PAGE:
Center for Empirical Research in the Law Faculty Launch Online Database of 2,300 EEOC Cases

Thanks to a multi-year effort of researchers at the law school’s Center for Empirical Research in the Law (CERL), critical data for more than 2,300 federal Equal Employment Opportunity Commission (EEOC) cases are now available online ( The EEOC Litigation Project, which spans the period between 1997 and 2006, makes readily available detailed information about the EEOC’s enforcement litigation to legal scholars, social scientists, and policy-makers.

The EEOC Litigation Project is the brainchild of Pauline Kim, the Charles Nagel Professor of Law; Andrew Martin, vice dean, professor of law and of political science, and CERL director; and Margo Schlanger, professor of law at the University of Michigan. The project provides in-depth information about the participants, motions, events, and outcomes in the EEOC’s enforcement litigation over a 10-year period.

“We chose to focus on the EEOC because of its important role in enforcing anti-discrimination laws among private employers and because litigation is a primary enforcement tool for the EEOC,” Kim said.

Martin added that the project is ideal for empirical research studies. “The EEOC Litigation Project allows for sophisticated research into litigation dynamics and the interaction between litigants and judicial decision-making,” he said.

The database contains all types of court decisions—published and unpublished, final and non-final, written and summary—as well as all types of outcomes—default, settlement, pretrial adjudication, and judgment after trial.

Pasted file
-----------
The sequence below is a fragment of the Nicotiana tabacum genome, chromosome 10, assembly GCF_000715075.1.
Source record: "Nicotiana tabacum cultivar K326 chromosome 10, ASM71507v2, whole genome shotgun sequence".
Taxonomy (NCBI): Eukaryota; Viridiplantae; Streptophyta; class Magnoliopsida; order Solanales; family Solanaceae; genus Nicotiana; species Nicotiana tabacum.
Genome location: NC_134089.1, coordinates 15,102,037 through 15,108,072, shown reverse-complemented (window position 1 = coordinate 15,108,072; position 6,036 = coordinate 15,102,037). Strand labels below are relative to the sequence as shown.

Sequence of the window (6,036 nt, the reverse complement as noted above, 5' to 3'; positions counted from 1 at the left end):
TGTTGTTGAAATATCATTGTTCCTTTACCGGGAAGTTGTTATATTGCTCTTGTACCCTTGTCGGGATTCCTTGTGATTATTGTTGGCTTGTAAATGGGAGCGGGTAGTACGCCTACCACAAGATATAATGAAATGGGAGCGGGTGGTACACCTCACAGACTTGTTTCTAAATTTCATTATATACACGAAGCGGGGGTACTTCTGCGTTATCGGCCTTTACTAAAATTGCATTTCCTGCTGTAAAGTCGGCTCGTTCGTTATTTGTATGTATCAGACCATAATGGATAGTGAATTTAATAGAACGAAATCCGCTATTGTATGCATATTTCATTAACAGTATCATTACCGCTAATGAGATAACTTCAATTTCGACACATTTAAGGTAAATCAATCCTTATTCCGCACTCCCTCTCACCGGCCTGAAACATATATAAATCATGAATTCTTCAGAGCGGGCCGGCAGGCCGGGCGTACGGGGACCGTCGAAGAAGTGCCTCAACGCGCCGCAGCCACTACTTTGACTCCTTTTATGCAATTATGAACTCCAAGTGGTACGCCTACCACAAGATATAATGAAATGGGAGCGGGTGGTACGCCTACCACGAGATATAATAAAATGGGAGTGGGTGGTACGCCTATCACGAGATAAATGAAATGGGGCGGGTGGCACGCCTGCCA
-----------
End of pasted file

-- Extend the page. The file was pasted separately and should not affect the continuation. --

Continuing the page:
To build the database, Kim, Martin, and Schlanger obtained a list of all federal court cases brought by the EEOC on behalf of individual complainants between 1997 and 2006. They then selected a stratified random sample of cases to be included in the study and used district court docket numbers to search the federal court system’s Public Access to Court Electronic Records (PACER) for details about each case. This data collection effort was supported by a grant from the National Science Foundation’s Law and Social Sciences division. 

The EEOC Litigation Project captures data on the allegations in the complaint, the presiding judge or judges, the attorneys, and the amount of monetary and non-monetary relief the EEOC sought and obtained. It also tracks information on the litigation events (e.g., motions, discovery disputes, and court orders) that occurred in each case prior to resolution as well as coding for the form of resolution in the case (e.g., default, withdrawal, pretrial, and trial adjudications). The database’s sophisticated organizational scheme and coding system will permit in-depth analysis of the EEOC’s litigation activities to help answer a variety of research questions.

“The EEOC Litigation Project makes it possible to study the EEOC’s enforcement activities in a systematic and rigorous way,” said Kim. “It is just one more way the law school is using technology to stay on the cutting-edge of scholarship.”